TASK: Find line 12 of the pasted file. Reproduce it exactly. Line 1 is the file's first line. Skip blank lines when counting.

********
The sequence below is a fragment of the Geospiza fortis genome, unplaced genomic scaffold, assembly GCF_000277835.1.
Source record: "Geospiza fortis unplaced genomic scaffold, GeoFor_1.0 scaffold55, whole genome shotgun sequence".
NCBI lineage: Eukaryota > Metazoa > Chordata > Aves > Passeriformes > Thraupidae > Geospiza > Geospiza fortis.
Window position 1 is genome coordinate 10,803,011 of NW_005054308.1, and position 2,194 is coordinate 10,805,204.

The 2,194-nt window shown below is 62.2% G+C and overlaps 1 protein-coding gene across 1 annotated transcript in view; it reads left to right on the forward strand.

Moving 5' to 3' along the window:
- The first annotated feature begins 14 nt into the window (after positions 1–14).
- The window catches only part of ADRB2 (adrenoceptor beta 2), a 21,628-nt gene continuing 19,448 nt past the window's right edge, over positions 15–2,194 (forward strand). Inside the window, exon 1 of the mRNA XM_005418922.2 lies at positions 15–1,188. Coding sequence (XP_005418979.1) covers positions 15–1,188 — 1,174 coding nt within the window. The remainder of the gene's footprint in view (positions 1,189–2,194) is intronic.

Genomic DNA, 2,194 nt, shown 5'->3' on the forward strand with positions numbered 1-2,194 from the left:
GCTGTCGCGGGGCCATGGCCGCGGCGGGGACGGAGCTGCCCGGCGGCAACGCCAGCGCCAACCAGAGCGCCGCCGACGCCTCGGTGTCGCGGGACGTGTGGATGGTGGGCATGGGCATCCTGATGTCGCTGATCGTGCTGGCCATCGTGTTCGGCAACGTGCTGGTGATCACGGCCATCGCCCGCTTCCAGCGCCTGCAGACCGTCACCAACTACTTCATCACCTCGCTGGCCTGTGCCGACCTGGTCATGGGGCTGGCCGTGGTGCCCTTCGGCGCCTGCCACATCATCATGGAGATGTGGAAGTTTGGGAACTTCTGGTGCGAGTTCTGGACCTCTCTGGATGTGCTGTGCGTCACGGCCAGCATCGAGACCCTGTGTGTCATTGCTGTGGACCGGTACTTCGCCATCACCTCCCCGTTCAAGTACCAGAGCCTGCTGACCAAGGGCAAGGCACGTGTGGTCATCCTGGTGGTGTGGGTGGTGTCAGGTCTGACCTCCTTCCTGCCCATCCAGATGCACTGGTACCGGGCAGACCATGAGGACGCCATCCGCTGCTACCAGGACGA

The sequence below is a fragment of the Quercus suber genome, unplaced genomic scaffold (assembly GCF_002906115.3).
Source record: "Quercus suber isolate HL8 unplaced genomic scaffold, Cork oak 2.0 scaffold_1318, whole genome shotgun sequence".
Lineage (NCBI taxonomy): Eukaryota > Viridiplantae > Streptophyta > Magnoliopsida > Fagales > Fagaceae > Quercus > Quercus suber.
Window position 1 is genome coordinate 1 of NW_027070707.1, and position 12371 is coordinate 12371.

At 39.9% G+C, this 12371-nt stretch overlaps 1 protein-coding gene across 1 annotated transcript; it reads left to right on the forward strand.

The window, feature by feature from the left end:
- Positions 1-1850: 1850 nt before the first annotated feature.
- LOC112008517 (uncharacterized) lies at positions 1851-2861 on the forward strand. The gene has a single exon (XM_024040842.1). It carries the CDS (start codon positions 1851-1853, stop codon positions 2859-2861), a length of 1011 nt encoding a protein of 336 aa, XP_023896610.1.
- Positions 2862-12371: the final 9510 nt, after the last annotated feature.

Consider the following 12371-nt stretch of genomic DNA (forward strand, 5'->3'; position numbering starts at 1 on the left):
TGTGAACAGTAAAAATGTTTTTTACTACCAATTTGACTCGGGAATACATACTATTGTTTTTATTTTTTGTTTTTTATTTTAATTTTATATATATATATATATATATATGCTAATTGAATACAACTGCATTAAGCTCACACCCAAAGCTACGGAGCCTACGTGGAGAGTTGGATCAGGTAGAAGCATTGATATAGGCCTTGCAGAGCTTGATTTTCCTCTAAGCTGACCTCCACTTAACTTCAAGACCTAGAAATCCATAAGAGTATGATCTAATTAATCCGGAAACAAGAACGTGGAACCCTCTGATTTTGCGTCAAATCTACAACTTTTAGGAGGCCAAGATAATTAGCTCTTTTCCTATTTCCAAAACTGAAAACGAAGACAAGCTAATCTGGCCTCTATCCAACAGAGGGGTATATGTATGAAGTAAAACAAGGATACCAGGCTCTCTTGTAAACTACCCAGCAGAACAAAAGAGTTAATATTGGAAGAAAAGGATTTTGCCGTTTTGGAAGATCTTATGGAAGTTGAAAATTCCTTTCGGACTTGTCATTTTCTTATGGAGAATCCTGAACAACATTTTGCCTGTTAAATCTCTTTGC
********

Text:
Source record: "Quercus suber isolate HL8 unplaced genomic scaffold, Cork oak 2.0 scaffold_1318, whole genome shotgun sequence".